For one thing oil surely is on the way to becoming less influential. As the U.S. becomes increasingly rich again in hydrocarbon energy with massive gas reserves, the calculus will begin to change a great deal well ahead of the ultimate changes. If, and when, we all get through the knothole of restraining the Iranian nuke issue, that general overhang is bound to recede in importance, as the world is bound to/has to adjust to a nuclear world.

If the Israelis could bring themselves to thinking bigger, they hopefully could begin to think better about the smaller issues.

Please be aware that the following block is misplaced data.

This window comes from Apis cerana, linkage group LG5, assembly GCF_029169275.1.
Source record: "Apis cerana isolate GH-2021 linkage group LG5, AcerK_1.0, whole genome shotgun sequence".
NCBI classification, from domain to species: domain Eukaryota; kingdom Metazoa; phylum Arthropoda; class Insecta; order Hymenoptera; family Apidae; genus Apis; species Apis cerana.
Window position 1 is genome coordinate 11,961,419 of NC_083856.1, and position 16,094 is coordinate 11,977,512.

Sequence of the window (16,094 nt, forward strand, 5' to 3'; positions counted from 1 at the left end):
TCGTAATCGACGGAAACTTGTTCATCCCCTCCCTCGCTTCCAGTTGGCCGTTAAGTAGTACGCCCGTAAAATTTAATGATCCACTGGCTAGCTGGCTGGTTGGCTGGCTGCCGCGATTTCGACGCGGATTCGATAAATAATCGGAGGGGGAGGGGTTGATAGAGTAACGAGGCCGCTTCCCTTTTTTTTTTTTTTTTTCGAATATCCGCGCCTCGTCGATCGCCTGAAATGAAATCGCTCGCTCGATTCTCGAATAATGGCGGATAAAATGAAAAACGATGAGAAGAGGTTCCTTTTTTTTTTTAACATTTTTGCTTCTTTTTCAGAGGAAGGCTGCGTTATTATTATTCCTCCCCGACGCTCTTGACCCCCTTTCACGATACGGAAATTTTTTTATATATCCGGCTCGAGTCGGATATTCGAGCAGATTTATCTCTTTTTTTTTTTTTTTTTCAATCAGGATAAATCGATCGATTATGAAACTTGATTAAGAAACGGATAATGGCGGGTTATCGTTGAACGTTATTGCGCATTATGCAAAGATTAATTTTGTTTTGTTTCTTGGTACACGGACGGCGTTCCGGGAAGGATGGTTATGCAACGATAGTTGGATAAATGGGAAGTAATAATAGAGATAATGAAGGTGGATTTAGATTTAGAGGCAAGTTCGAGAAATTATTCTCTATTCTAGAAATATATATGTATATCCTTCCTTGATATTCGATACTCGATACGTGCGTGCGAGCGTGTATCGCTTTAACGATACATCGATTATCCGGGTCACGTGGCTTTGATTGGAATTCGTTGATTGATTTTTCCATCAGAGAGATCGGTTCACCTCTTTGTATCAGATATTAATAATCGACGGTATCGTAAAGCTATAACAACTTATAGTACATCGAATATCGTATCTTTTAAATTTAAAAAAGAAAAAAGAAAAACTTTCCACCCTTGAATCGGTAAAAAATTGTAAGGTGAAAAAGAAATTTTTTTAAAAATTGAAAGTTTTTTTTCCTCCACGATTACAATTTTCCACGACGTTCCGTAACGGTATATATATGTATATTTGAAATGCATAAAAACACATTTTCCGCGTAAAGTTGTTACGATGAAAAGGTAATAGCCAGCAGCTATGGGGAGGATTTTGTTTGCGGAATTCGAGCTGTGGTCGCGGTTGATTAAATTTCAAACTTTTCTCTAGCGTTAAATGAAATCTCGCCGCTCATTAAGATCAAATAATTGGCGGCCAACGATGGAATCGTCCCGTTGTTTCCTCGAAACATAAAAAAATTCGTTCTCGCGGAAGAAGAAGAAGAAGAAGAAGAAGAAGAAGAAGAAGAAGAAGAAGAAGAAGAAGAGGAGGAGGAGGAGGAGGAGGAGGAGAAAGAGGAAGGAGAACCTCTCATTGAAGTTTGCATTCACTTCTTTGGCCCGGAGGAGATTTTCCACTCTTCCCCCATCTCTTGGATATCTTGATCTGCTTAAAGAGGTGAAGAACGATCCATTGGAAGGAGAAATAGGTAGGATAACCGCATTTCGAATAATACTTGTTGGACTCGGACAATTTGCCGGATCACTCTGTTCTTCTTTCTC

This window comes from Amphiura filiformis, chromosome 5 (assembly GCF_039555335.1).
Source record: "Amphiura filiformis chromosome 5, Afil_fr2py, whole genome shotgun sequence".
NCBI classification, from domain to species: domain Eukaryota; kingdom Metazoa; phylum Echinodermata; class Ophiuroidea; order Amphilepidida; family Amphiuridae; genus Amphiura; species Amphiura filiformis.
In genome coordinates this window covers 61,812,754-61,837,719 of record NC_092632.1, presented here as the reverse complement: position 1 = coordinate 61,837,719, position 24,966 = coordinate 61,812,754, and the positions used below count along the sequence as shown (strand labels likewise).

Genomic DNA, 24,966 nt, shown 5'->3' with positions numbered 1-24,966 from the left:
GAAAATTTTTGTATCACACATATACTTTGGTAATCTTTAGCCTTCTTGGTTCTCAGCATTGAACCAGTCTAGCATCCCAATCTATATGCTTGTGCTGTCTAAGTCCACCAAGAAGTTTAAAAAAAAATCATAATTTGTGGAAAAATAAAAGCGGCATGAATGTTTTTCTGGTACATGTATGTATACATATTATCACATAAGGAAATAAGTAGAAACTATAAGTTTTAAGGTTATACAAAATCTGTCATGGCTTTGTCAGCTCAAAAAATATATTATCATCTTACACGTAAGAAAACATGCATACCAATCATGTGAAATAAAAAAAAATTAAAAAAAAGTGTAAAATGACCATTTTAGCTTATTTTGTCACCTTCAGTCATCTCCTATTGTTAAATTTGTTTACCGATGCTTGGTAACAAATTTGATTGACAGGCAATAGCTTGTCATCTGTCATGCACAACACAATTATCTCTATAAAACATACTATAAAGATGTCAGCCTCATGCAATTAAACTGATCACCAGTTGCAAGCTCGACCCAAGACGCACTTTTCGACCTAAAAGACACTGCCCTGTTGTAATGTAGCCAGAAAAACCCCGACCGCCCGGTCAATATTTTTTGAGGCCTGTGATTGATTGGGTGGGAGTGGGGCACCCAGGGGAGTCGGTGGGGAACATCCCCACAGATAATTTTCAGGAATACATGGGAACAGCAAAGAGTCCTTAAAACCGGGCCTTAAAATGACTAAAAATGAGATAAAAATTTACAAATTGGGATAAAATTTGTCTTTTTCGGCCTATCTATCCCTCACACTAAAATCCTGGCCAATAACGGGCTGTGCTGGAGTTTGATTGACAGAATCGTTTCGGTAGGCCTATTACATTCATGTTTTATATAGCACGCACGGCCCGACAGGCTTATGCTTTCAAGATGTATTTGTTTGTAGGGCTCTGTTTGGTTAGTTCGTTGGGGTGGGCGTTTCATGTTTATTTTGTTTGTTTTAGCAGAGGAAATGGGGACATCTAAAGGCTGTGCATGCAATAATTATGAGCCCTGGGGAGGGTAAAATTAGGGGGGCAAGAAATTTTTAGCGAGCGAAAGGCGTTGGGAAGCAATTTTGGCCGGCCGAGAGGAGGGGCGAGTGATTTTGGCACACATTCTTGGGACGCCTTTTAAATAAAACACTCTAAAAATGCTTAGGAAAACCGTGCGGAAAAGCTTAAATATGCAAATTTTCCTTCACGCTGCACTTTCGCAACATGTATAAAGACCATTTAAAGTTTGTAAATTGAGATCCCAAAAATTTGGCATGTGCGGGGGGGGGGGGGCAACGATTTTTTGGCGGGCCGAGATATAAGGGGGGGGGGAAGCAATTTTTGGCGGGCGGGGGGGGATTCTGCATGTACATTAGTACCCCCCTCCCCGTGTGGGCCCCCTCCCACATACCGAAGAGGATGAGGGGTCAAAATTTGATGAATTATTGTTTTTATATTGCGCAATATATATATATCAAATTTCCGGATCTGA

As this weekend’s meeting was drawing to a close, in a somewhat frustrated mood, one of the most senior Americans present, with no official connection to the issues, but with perhaps with the biggest and most insightful brain in the room, asked in a very brief compelling way, in substance as accurately as I can recall it, “How can you expect us Americans to forever keep backing you in this vexing situation if you do not make clear a rational plan for how you intend to proceed. It is not enough for you to keep telling us we are inevitably your Siamese twin who cannot be split; we need to know how you propose to solve these problems in a way that can make sense for all concerned.”

That was the unexpected dramatic moment of the weekend.

Perhaps that question may reverberate and start a process that could lead to a plan and help us all lighten the burdensome load called the Middle East.